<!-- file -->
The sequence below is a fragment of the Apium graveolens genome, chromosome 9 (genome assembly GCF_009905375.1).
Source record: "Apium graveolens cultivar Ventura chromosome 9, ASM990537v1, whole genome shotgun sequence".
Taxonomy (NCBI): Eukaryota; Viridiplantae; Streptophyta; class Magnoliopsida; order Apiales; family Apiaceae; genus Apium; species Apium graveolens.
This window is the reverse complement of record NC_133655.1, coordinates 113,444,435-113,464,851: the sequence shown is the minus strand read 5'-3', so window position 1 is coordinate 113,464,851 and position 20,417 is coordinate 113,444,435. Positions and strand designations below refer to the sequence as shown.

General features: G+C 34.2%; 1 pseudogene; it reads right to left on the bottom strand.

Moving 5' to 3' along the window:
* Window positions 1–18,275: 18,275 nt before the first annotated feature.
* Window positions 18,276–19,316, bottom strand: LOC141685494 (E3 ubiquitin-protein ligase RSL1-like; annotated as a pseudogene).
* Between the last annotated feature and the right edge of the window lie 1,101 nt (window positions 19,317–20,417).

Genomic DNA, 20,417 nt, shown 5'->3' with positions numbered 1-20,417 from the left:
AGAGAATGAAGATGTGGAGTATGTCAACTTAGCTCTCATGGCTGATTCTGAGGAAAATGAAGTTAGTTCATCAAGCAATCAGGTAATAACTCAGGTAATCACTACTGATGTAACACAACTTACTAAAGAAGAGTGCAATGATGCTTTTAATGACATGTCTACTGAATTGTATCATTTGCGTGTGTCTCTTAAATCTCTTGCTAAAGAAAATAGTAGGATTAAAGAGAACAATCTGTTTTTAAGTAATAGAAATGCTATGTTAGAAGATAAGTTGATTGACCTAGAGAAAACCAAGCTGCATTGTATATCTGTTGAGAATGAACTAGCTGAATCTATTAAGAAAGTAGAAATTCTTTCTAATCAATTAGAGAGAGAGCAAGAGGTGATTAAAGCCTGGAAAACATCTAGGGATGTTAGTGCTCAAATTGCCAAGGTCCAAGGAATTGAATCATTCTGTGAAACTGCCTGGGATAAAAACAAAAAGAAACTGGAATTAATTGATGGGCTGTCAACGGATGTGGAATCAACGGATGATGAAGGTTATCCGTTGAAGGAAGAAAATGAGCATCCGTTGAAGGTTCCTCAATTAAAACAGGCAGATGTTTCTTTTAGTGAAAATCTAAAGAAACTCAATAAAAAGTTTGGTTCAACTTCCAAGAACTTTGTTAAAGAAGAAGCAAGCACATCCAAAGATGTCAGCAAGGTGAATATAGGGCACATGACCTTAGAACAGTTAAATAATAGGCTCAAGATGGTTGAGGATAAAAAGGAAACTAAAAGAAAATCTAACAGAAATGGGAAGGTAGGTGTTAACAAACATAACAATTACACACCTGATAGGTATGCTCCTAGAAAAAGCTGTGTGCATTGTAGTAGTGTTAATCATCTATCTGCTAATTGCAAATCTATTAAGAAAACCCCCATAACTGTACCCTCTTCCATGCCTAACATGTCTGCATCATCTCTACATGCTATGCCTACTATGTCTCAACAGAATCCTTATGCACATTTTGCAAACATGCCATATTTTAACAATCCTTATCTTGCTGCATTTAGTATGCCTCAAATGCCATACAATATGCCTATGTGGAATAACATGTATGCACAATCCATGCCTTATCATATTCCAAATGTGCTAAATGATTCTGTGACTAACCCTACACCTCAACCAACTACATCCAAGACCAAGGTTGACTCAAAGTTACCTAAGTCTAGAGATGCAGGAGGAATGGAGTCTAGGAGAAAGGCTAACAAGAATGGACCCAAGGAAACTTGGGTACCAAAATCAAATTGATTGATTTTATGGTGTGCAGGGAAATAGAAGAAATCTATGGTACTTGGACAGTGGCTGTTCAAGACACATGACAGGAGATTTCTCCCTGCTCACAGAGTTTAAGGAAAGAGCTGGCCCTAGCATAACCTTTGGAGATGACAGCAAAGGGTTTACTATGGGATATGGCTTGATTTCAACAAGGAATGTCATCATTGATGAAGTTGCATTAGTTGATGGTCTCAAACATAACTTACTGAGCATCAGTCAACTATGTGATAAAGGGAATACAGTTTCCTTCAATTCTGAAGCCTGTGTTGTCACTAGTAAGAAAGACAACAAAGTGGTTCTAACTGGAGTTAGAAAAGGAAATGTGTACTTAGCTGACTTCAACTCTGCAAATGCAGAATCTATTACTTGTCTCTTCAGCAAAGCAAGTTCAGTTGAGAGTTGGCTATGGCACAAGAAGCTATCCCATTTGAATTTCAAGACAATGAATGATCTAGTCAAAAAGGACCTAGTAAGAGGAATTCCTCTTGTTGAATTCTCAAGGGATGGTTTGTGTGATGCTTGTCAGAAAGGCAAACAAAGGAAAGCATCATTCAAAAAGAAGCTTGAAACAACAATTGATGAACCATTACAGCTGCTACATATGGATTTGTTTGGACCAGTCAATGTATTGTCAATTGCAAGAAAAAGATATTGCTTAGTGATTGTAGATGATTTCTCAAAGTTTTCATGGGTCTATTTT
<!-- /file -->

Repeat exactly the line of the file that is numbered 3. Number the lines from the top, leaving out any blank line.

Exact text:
Taxonomy (NCBI): Eukaryota; Viridiplantae; Streptophyta; class Magnoliopsida; order Apiales; family Apiaceae; genus Apium; species Apium graveolens.